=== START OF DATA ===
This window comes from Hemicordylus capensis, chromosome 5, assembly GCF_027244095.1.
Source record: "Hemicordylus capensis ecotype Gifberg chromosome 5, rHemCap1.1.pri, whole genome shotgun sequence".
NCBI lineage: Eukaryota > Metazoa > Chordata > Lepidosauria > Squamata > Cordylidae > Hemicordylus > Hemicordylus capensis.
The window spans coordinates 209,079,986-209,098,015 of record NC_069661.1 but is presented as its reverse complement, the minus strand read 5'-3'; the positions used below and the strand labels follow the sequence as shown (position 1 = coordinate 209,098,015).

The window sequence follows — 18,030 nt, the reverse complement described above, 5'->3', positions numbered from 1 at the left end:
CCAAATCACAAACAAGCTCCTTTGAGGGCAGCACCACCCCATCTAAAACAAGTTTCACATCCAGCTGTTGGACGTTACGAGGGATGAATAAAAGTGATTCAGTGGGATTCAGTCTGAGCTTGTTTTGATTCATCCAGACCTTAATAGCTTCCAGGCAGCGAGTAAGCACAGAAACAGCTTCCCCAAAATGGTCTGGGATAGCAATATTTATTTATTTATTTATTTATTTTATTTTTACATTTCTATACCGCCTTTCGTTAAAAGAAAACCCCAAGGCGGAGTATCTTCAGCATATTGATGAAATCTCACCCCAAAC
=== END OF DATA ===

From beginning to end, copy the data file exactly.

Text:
This window comes from Hemicordylus capensis, chromosome 5, assembly GCF_027244095.1.
Source record: "Hemicordylus capensis ecotype Gifberg chromosome 5, rHemCap1.1.pri, whole genome shotgun sequence".
NCBI lineage: Eukaryota > Metazoa > Chordata > Lepidosauria > Squamata > Cordylidae > Hemicordylus > Hemicordylus capensis.
The window spans coordinates 209,079,986-209,098,015 of record NC_069661.1 but is presented as its reverse complement, the minus strand read 5'-3'; the positions used below and the strand labels follow the sequence as shown (position 1 = coordinate 209,098,015).

The window sequence follows — 18,030 nt, the reverse complement described above, 5'->3', positions numbered from 1 at the left end:
CCAAATCACAAACAAGCTCCTTTGAGGGCAGCACCACCCCATCTAAAACAAGTTTCACATCCAGCTGTTGGACGTTACGAGGGATGAATAAAAGTGATTCAGTGGGATTCAGTCTGAGCTTGTTTTGATTCATCCAGACCTTAATAGCTTCCAGGCAGCGAGTAAGCACAGAAACAGCTTCCCCAAAATGGTCTGGGATAGCAATATTTATTTATTTATTTATTTATTTTATTTTTACATTTCTATACCGCCTTTCGTTAAAAGAAAACCCCAAGGCGGAGTATCTTCAGCATATTGATGAAATCTCACCCCAAAC